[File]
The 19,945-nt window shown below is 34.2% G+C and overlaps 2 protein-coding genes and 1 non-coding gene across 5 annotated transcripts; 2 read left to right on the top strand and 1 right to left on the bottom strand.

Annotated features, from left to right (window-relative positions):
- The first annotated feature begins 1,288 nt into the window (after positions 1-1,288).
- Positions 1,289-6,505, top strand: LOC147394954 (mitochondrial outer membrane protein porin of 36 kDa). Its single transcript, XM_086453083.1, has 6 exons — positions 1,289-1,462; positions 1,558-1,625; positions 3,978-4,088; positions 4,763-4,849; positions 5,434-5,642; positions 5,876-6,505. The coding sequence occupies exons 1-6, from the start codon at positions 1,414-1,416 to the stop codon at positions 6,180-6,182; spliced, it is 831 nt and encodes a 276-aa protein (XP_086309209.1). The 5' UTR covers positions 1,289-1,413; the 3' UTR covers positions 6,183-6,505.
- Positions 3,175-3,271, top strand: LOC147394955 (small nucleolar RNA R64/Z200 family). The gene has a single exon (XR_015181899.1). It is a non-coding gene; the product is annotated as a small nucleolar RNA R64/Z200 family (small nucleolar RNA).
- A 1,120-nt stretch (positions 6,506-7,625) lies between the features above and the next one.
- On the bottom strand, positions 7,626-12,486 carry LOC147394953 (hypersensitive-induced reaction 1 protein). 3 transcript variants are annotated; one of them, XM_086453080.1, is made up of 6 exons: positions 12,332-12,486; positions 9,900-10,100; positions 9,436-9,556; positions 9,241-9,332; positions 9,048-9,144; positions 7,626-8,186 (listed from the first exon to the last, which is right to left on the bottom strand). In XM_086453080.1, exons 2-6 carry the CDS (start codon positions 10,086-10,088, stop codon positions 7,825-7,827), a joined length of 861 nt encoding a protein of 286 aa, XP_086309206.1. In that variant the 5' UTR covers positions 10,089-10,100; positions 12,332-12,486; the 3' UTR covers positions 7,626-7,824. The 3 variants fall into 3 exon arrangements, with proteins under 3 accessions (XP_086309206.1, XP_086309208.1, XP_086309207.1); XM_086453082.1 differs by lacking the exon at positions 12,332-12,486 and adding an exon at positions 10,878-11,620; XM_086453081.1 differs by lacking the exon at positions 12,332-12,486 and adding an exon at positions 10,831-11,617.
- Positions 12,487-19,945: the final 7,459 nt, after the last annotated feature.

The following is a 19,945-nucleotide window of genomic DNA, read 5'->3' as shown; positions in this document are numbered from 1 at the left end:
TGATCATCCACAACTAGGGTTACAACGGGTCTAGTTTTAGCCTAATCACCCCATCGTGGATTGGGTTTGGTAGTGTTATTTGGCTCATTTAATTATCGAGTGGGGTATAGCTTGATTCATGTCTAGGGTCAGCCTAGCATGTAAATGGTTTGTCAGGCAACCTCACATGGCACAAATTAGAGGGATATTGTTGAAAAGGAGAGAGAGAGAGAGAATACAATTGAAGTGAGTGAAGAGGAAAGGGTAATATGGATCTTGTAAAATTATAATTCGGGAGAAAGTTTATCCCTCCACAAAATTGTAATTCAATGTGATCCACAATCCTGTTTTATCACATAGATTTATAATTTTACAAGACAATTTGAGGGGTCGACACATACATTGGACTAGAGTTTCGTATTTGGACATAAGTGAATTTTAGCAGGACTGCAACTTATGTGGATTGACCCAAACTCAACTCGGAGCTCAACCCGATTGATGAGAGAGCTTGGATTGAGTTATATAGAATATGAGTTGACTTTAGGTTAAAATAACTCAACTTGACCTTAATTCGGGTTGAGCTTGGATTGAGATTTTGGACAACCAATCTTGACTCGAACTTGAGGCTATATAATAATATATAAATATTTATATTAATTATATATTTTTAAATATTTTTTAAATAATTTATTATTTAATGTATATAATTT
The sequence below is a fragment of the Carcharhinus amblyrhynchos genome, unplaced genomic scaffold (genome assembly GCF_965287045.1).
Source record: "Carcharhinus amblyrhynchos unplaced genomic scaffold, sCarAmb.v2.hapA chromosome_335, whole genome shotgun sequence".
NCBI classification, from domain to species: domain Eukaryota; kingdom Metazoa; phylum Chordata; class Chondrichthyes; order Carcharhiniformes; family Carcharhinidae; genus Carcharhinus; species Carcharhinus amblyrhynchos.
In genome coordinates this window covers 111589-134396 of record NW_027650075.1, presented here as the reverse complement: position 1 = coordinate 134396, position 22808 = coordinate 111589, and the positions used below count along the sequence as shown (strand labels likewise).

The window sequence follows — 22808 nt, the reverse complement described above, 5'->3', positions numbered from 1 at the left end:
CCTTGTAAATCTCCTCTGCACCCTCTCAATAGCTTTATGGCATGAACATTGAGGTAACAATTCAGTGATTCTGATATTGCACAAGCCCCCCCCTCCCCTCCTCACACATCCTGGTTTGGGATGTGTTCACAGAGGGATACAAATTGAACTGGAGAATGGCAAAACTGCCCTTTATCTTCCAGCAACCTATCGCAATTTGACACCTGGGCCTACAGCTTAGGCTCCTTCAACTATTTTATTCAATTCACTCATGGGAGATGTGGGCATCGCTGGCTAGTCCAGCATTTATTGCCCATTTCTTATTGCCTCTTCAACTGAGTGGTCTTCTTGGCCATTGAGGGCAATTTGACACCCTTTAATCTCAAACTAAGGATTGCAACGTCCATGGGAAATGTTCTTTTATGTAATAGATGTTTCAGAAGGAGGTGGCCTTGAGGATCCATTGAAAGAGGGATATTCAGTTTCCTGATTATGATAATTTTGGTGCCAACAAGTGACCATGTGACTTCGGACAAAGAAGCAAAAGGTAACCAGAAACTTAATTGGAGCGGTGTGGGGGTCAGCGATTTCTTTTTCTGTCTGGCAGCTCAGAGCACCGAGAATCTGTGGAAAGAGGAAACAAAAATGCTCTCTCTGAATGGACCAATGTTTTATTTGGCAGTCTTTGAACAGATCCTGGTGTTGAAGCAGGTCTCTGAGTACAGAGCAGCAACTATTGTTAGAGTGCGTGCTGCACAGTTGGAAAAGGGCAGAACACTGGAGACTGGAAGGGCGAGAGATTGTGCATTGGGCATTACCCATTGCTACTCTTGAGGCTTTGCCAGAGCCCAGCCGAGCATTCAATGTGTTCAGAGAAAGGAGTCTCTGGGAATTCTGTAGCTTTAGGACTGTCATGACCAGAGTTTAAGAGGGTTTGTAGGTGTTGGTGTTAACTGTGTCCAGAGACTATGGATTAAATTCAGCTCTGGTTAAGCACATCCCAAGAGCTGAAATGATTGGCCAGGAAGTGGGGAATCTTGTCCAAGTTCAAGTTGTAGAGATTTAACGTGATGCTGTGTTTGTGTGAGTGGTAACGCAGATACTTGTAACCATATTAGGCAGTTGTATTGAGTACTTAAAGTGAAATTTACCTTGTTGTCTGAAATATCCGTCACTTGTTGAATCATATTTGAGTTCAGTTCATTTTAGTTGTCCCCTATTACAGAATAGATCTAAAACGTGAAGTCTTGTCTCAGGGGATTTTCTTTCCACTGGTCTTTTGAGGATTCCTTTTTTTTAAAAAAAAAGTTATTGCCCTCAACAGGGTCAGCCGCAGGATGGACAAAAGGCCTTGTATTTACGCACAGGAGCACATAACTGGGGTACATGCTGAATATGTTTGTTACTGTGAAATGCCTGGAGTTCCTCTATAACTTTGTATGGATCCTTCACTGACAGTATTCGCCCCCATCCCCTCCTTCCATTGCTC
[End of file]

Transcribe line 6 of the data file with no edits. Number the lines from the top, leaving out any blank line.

- A 1,120-nt stretch (positions 6,506-7,625) lies between the features above and the next one.